<TextBlock Foreground="Red" FontWeight="Bold" FontSize="20">!</TextBlock>
    </DockPanel>
</ControlTemplate>

And attach it to the textbox...

<TextBox Validation.ErrorTemplate="{StaticResource validationTemplate}">
    <TextBox.Text>
        <Binding Path="SomeDateProperty" UpdateSourceTrigger="PropertyChanged">
            <Binding.ValidationRules>
                <ExceptionValidationRule />
            </Binding.ValidationRules>
        </Binding>
    </TextBox.Text>
</TextBox>

Which looks like this:

Custom Error Template

We can do more than just adorn the control in question too. We can make use of styles and triggers to change the control itself.

<Style x:Key="highlightValidationError" >
    <Style.Triggers>
        <Trigger Property="Validation.HasError" Value="True">
            <Setter Property="Control.Background" Value="Pink" />
        </Trigger>
    </Style.Triggers>
</Style>

Now, when our textbox input is invalid we can't miss the error!

Custom Error Template

Let's go one step further and have the tooltip show the details of the actual error. We can achieve this using a relative databinding to get the content of the validation error.

<Style x:Key="highlightValidationError" >
    <Style.Triggers>
        <Trigger Property="Validation.HasError" Value="True">
            <Setter Property="Control.Background" Value="Pink" />
            <Setter Property="ToolTip" Value="{Binding RelativeSource={x:Static RelativeSource.Self}, Path=(Validation.Errors)[0].ErrorContent}" />
        </Trigger>
    </Style.Triggers>
</Style>

Custom Error Template with tooltip

Custom Validation Rules

You can even write your own validation rules by simply inheriting from ValidationRule. Here's an example StringLengthValidationRule that enforces strings of length between MinLength and MaxLength.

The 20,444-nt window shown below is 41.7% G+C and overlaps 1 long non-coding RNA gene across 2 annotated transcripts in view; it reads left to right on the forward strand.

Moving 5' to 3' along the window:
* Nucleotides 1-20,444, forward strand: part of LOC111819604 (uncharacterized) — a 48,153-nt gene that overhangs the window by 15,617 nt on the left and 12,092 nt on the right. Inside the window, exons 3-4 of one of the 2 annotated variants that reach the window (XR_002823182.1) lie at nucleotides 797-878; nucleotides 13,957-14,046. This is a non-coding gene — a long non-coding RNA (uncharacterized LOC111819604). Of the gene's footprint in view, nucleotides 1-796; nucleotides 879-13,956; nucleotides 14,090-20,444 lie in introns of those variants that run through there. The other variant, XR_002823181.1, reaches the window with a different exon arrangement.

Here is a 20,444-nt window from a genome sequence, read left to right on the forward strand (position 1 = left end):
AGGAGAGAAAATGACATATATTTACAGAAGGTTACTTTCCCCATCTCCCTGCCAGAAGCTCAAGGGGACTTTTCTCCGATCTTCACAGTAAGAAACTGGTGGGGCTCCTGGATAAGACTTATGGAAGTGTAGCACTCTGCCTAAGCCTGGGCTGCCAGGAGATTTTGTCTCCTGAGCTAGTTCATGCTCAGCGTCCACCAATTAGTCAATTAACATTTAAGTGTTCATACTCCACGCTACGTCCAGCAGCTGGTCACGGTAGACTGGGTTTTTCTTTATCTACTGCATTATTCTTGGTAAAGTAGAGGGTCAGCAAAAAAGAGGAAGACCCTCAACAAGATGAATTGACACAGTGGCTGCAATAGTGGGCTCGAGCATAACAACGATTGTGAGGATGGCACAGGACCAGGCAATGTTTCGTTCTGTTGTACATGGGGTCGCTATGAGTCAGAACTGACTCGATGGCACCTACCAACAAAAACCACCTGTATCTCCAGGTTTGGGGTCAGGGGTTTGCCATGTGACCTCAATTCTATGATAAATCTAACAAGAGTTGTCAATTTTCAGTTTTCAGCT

public class StringLengthValidationRule : ValidationRule
{
    public int MaxLength { get; set; }
    public int MinLength { get; set; }

    public override ValidationResult Validate(object value, System.Globalization.CultureInfo cultureInfo)
    {
        string input = value as string;
        int length = (input == null) ? 0 : input.Length;
    
        if (length > MaxLength && MaxLength > 0)
        {
            return new ValidationResult(false, string.Format(
                "Value should be no longer than {0} characters", MaxLength));
        }
        if (length < MinLength)
        {
            return new ValidationResult(false, string.Format(
                "Value should be no shorter than {0} characters", MinLength));
        }
        else
        {
            return new ValidationResult(true, null);
        }
    }
}

Which is used like so:

<Binding.ValidationRules>
    <src:StringLengthValidationRule MaxLength="5" />
</Binding.ValidationRules>

Why not check out the Reason 10 ClickOnce sample to see all this in action. As you'll see, I've gone to town and even used animation to create a flashing border and Xaml to create a glossy exclamation. Yes, I know the flashing border is a dreadful idea but it does show what's possible.

Reason 10 ClickOnce sample

Stay tuned for the next post which will conclude the series and publish the source code for all 10 examples as promised.

Orignally posted by Josh Twist on 18 December 2007 here.